Choice Payment Solutions, led by Nelson Crowder, is your Trusted Saskatoon payment solution provider serving Saskatchewan. In this business tip, they share Point Of Sale options.
What Point of Sale system is right for your business?
There are a few different points of sale brands that we as consumers typically see in our daily purchases at merchant locations, Verifone or Ingenico are very common. Regardless of which brand they all do the same thing which is process electronic payments (Credit / Debit cards).
There are various flavours of terminals, There are stand-alone terminals that connect directly to the internet or phone line, Alternatively there are terminals that are Bluetooth or WIFI terminals, Furthermore, there are wireless units that communicate via cellular signal... So, What does this mean??
Working with clients they learn about the business and once they fully understand what their clients do then they recommend the best solution that suits their needs.
Info on Choice Solutions POS products can be found HERE:
Terminal solutions are just one of the solutions they offer! They have e-commerce solutions to help businesses and we also have a new product called "CLOVER FLEX" This is a unique system that is not your typical terminal.
To Learn more, click the link below and watch the videos or better yet connect with Nelson to arrange a demo!!
The Trusted Saskatoon directory team are thrilled to welcome Wiegers Financial & Benefits to the Trusted Saskatoon community. You will find their listing in the Saskatoon Financial Services and Saskatoon Insurance categories on the Saskatoon directory you can Trust.
It's easy to brag about Wiegers Financial & Benefits!
Established 25 years ago by Cliff and Deb Wiegers, the company grew from humble beginnings to a level of success that puts it on par with some of the largest financial planning companies in Canada!
Their approach to working with clients is personal and they are dedicated and committed to getting to know their clients and what they want and need, both at the beginning of the working relationship and as their personal and professional lives change or as their businesses evolve. This commitment is reflected in a process that involves regular contact and a client/advisor relationship that is both comfortable, familiar and special in an industry not often associated with warmth!
Award Winning Community supporters!
Wiegers Care for Kids actively fundraises year-round and has already hosted five major fundraising events, raising over $800,000 for the Jim Pattison Children's Hospital
Wiegers Financial & Benefits came highly recommended.
Many of the Trusted Saskatoon partners are already long-standing clients of Wiegers Financial & Benefits, in fact, they were nominated by Trusted Saskatoon Salon owners, Laddie & Shelley James of Hairstyle Inn Salons - that in itself is a great testament to the high standards and level of care that the Wiegers team bring to the table!
Don't take our word for it - hear from more of their happy clients here!
"The people at Wiegers take care of me personally as well as the group benefits at Reed Security. They're helpful, friendly and always offer a variety of options. I'm also impressed with their community values and the huge dollar amounts they continue to raise for the Children's Hospital. They care!" Virgil Reed, Reed Security, Trusted Saskatoon Alarm & Security Professionals.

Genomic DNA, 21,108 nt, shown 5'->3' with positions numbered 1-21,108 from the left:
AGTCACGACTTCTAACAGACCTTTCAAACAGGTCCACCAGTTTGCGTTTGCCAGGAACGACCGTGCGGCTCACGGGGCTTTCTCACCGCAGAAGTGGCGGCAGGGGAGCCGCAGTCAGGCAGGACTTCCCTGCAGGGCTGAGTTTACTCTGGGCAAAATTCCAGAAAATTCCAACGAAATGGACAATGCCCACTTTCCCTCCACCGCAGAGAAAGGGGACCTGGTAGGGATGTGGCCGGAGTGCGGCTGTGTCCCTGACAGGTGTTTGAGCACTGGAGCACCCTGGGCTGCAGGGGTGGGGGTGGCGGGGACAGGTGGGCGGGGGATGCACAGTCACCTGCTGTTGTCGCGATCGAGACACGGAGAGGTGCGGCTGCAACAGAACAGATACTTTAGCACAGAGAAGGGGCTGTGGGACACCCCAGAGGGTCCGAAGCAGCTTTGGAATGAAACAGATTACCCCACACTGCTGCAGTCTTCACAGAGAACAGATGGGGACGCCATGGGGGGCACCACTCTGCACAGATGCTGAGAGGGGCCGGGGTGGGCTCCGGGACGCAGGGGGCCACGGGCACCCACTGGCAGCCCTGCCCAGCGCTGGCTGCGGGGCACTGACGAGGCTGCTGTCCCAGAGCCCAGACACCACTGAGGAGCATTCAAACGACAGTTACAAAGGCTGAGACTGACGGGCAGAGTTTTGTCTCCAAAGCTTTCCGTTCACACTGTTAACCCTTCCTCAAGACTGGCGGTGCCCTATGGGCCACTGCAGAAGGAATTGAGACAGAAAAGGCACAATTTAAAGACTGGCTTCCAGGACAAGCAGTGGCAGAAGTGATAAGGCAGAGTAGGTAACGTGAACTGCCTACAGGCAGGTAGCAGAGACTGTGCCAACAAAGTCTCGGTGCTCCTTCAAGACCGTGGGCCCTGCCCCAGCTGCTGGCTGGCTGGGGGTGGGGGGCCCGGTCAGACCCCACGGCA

"My wife and I have been accessing investment advice, long-term planning and portfolio management from Wiegers and company for several years. I have found the services to be personalized and tailored to the needs that we have, which wouldn't be the same for people of a different age. Attention is paid to our financial circumstances and our advisor, which in our case is Cliff Wiegers, keeps in touch personally or through others at the company. You have more confidence that people are taking care of the financial affairs under their watch in a careful way when you know that they do not resent making personal contact and obviously see it as an important part of making sure that they understand your needs. They take the time to discuss things which is not always case with service providers. Whether times for investment are good or bad, the need exists for competent guidance and we have received that. It is good to deal with a local company that is also linked in with large financial organizations which offer a range of products that may fit the particular client. I have appreciated the personalized service and attention we receive from the company." Eric Cline, Saskatoon
We are proud to promote and give the thumbs up to Wiegers Financial & Benefits as Trusted Saskatoon Financial and Insurance advisors!
Check out their listing on the Saskatoon Directory of Excellence by clicking on the links below:
Saskatoon Directory in our Trusted Saskatoon Financial Services category
YEAR-END TAX PLANNING CHECKLIST:
Financial planning is time sensitive. While the following list is not exhaustive, here are some items that must be considered, incurred or paid prior to year-end in order to be included in your 2014 tax return.
Prior to December 24, 2014:
Put tax loss selling strategies to work by following these steps:
- Calculate the capital gains that you have realized for 2014.
- Identify and sell investments that are in a loss position. Trades entered by December 24th will settle funds in the account prior to December 31st.
- Net your capital losses against capital gains on your 2014 tax return. Note:
If your spouse has unrealized capital losses, extra steps can be taken to incorporate them in your tax planning. In all cases, you should be aware of the superficial loss rules when employing these strategies.
Prior to December 31, 2014:
- Make charitable donations. Donating qualifying securities instead of cash can increase your tax savings.
- Contribute to your child’s RESP/RDSP.
- Withdraw funds from a TFSA, if needed. Any withdrawals will increase your contribution room in 2015.
- Withdraw funds from your RRSP if you are in a low tax rate for the 2014 tax year.
- If you are age 71 this year, you must convert your RRSP to a RRIF. Consider the following:
- Use your younger spouse’s age for minimum payment calculations.
- Make an advance contribution to your RRSP for earned income from this year.